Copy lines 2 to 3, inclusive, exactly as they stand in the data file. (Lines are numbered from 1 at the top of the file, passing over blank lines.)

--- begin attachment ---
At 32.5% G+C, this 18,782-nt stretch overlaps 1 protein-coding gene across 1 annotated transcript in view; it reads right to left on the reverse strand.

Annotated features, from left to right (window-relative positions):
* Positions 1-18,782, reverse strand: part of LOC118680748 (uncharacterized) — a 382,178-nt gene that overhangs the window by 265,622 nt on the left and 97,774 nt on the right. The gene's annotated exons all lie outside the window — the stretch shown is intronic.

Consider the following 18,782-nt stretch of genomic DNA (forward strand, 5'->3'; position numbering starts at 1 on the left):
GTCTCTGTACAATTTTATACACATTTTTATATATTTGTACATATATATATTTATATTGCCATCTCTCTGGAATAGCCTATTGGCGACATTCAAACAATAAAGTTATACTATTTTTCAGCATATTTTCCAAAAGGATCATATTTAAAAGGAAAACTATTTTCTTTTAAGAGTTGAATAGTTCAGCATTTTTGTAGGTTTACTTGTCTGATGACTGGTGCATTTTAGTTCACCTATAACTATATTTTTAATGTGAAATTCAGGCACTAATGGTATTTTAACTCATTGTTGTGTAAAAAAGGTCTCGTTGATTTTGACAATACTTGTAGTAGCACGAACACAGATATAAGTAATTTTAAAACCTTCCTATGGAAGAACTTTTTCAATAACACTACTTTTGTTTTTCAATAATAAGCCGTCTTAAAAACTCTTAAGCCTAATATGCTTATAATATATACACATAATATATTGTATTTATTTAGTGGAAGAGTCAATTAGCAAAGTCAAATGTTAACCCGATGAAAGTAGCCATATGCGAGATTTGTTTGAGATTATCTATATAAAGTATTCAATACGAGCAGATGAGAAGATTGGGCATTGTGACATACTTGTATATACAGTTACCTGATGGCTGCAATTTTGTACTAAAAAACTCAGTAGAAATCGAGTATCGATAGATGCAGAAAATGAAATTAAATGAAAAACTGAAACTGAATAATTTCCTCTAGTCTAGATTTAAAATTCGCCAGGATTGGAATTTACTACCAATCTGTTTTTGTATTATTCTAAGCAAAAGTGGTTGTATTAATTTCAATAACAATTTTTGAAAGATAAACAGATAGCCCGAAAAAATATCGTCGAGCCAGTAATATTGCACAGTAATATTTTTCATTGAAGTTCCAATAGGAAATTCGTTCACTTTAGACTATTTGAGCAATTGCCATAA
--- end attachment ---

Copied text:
Annotated features, from left to right (window-relative positions):
* Positions 1-18,782, reverse strand: part of LOC118680748 (uncharacterized) — a 382,178-nt gene that overhangs the window by 265,622 nt on the left and 97,774 nt on the right. The gene's annotated exons all lie outside the window — the stretch shown is intronic.